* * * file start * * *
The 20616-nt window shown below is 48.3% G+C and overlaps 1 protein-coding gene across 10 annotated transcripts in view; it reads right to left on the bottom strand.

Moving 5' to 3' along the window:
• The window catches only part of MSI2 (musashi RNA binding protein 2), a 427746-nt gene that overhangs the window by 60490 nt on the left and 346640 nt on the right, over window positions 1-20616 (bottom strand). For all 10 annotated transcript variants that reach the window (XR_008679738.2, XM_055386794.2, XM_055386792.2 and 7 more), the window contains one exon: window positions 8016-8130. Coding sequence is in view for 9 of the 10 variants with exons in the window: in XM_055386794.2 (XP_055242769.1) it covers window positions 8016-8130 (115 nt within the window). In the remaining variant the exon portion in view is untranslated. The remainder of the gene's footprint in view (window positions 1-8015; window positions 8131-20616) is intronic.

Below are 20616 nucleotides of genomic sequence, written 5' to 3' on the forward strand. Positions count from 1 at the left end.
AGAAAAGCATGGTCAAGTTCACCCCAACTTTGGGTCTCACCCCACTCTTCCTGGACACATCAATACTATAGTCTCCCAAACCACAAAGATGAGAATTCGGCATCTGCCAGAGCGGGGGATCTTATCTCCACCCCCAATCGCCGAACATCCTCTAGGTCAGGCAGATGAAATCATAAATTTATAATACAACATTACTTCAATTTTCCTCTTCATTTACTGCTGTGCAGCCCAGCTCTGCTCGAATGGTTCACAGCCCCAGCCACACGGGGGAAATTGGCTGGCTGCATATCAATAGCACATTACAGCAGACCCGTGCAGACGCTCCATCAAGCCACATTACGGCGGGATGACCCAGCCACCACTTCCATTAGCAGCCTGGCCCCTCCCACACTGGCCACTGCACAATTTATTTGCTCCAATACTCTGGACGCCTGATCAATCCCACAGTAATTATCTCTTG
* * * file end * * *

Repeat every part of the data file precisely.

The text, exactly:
The 20616-nt window shown below is 48.3% G+C and overlaps 1 protein-coding gene across 10 annotated transcripts in view; it reads right to left on the bottom strand.

Moving 5' to 3' along the window:
• The window catches only part of MSI2 (musashi RNA binding protein 2), a 427746-nt gene that overhangs the window by 60490 nt on the left and 346640 nt on the right, over window positions 1-20616 (bottom strand). For all 10 annotated transcript variants that reach the window (XR_008679738.2, XM_055386794.2, XM_055386792.2 and 7 more), the window contains one exon: window positions 8016-8130. Coding sequence is in view for 9 of the 10 variants with exons in the window: in XM_055386794.2 (XP_055242769.1) it covers window positions 8016-8130 (115 nt within the window). In the remaining variant the exon portion in view is untranslated. The remainder of the gene's footprint in view (window positions 1-8015; window positions 8131-20616) is intronic.

Below are 20616 nucleotides of genomic sequence, written 5' to 3' on the forward strand. Positions count from 1 at the left end.
AGAAAAGCATGGTCAAGTTCACCCCAACTTTGGGTCTCACCCCACTCTTCCTGGACACATCAATACTATAGTCTCCCAAACCACAAAGATGAGAATTCGGCATCTGCCAGAGCGGGGGATCTTATCTCCACCCCCAATCGCCGAACATCCTCTAGGTCAGGCAGATGAAATCATAAATTTATAATACAACATTACTTCAATTTTCCTCTTCATTTACTGCTGTGCAGCCCAGCTCTGCTCGAATGGTTCACAGCCCCAGCCACACGGGGGAAATTGGCTGGCTGCATATCAATAGCACATTACAGCAGACCCGTGCAGACGCTCCATCAAGCCACATTACGGCGGGATGACCCAGCCACCACTTCCATTAGCAGCCTGGCCCCTCCCACACTGGCCACTGCACAATTTATTTGCTCCAATACTCTGGACGCCTGATCAATCCCACAGTAATTATCTCTTG